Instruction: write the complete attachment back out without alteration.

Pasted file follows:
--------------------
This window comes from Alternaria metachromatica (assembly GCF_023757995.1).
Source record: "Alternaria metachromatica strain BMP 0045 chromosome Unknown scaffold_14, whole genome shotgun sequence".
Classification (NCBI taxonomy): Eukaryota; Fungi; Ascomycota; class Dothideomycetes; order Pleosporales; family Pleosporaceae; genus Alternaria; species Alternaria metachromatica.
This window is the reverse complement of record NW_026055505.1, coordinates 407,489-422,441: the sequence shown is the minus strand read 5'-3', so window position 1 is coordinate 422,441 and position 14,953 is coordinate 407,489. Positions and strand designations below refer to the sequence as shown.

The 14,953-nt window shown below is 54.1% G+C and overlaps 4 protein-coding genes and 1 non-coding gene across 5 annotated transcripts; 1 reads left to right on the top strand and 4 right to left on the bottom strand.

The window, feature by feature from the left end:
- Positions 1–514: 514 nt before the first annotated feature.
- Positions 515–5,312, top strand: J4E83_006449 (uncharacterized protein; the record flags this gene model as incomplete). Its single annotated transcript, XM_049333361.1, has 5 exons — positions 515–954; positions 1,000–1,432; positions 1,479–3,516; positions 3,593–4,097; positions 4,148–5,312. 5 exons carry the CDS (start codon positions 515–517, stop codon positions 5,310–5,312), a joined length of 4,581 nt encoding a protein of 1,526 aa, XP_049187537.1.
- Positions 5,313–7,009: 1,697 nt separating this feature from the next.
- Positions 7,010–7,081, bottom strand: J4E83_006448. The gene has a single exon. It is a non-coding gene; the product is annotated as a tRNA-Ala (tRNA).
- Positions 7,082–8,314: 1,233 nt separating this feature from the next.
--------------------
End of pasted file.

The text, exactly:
This window comes from Alternaria metachromatica (assembly GCF_023757995.1).
Source record: "Alternaria metachromatica strain BMP 0045 chromosome Unknown scaffold_14, whole genome shotgun sequence".
Classification (NCBI taxonomy): Eukaryota; Fungi; Ascomycota; class Dothideomycetes; order Pleosporales; family Pleosporaceae; genus Alternaria; species Alternaria metachromatica.
This window is the reverse complement of record NW_026055505.1, coordinates 407,489-422,441: the sequence shown is the minus strand read 5'-3', so window position 1 is coordinate 422,441 and position 14,953 is coordinate 407,489. Positions and strand designations below refer to the sequence as shown.

The 14,953-nt window shown below is 54.1% G+C and overlaps 4 protein-coding genes and 1 non-coding gene across 5 annotated transcripts; 1 reads left to right on the top strand and 4 right to left on the bottom strand.

The window, feature by feature from the left end:
- Positions 1–514: 514 nt before the first annotated feature.
- Positions 515–5,312, top strand: J4E83_006449 (uncharacterized protein; the record flags this gene model as incomplete). Its single annotated transcript, XM_049333361.1, has 5 exons — positions 515–954; positions 1,000–1,432; positions 1,479–3,516; positions 3,593–4,097; positions 4,148–5,312. 5 exons carry the CDS (start codon positions 515–517, stop codon positions 5,310–5,312), a joined length of 4,581 nt encoding a protein of 1,526 aa, XP_049187537.1.
- Positions 5,313–7,009: 1,697 nt separating this feature from the next.
- Positions 7,010–7,081, bottom strand: J4E83_006448. The gene has a single exon. It is a non-coding gene; the product is annotated as a tRNA-Ala (tRNA).
- Positions 7,082–8,314: 1,233 nt separating this feature from the next.